As Roving Bushtops prepares to make the move back to the Central Serengeti, the herds seem to be making their way too. The migration was captured in the Moru area by safari guide Amos.
Some camps are set in magnificent surroundings but fixed: others offer game viewing on the move, at the expense of five-star facilities. As its name implies, Roving Bushtops offers the best of both worlds.
The camp's main base sits proudly in the heart of the Central Serengeti, in the Seronera Valley. Not only does our superb location provide exceptional year-round game viewing for our guests, the migration comes to us in June and November and we can reach the migration herds on a half or full-day game drive till around the end of June/beginning of July before they reach the northern Serengeti and around mid October to November when the herds are returning.
In between (December to mid-April), Roving Bushtops follows the migration South to Kusini where we sit temporarily for about four months. Ensuring our guests get high chances of seeing the migration birthing season after which the camp moves back to our spot in Central Serengeti to catch the herd before they reach Serengeti Bushtops which offers a ringside seat for the world-famous river crossings, which take place in the Northern Serengeti.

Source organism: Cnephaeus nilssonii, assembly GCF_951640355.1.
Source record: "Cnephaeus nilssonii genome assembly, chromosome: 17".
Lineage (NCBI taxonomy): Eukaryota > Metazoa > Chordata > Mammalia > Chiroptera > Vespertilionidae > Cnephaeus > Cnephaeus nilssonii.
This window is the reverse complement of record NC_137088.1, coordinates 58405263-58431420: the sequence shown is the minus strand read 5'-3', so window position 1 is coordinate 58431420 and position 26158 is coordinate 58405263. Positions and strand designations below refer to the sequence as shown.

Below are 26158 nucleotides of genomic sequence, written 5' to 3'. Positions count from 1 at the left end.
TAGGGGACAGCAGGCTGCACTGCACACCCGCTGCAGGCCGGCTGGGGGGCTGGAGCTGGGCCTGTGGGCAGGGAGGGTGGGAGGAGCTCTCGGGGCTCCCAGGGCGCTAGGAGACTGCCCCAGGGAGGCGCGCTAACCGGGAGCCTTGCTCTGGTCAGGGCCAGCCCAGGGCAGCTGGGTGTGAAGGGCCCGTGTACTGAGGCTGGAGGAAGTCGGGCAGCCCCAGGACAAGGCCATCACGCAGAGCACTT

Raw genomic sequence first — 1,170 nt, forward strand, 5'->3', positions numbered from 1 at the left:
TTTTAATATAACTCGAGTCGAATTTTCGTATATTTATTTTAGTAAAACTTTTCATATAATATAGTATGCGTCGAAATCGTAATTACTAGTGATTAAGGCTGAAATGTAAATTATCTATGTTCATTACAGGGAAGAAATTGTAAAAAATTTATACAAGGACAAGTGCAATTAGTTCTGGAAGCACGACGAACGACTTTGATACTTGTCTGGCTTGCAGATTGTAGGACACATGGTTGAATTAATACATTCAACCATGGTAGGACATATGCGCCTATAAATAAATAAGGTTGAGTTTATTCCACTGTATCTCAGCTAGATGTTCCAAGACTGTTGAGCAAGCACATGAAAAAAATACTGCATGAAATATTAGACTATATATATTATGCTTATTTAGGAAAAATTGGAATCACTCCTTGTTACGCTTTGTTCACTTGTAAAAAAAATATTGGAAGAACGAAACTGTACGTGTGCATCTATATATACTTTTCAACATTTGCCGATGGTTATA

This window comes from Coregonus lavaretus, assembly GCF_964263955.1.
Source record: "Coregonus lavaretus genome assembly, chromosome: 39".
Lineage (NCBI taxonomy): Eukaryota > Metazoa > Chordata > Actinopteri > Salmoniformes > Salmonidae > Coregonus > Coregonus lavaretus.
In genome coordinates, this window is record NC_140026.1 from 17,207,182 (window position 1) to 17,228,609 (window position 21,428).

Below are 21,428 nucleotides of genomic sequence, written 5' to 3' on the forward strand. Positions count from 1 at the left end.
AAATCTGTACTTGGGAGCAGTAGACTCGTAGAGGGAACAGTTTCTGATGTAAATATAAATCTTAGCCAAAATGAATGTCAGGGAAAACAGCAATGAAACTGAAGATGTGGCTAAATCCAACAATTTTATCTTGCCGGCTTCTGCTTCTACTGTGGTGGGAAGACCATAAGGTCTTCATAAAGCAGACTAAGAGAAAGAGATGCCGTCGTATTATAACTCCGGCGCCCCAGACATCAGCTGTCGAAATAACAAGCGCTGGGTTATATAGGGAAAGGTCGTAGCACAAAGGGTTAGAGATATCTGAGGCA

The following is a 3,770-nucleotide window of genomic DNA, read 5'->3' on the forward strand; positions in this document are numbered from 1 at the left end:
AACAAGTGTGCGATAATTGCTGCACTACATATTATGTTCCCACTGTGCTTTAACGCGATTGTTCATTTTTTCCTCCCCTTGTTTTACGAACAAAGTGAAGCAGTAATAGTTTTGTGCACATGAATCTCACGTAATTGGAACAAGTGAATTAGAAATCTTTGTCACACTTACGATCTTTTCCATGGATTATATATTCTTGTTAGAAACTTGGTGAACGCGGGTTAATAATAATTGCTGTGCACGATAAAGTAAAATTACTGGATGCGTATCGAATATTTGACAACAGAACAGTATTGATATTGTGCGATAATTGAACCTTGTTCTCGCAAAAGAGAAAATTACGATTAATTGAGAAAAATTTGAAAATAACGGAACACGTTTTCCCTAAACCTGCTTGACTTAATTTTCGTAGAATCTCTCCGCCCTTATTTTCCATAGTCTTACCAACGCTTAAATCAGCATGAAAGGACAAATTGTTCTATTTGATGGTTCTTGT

The great migration movies constantly. Feasting complete and leaving behind a rather barren landscape in the south, the herds follow the rumblings of thunder northwards. Mega columns of wildebeest stretch from the south, through the Moru Kopjes in the central Serengeti and all the way to the Western Corridor.
The wildebeest were captured in the Kusini Area! However, a big herd is in the Central Serengeti.
April is the final month that the herds spread across the southern plains. Calving season is ending, but there is still enough rain and fresh grass to keep the herds in the southern plains for the majority of the month. When they start moving to the northern plains, it's impossible to predict - but in previous years, the first herds moving up into the heart of the Serengeti in April, starting their big push to the dry season grazing grounds of the northern Serengeti and Maasai Mara.
Historically, however, the Ndutu plains are still the area to focus on! Game viewing is prolific and the park is very quiet due to the risk of some rain.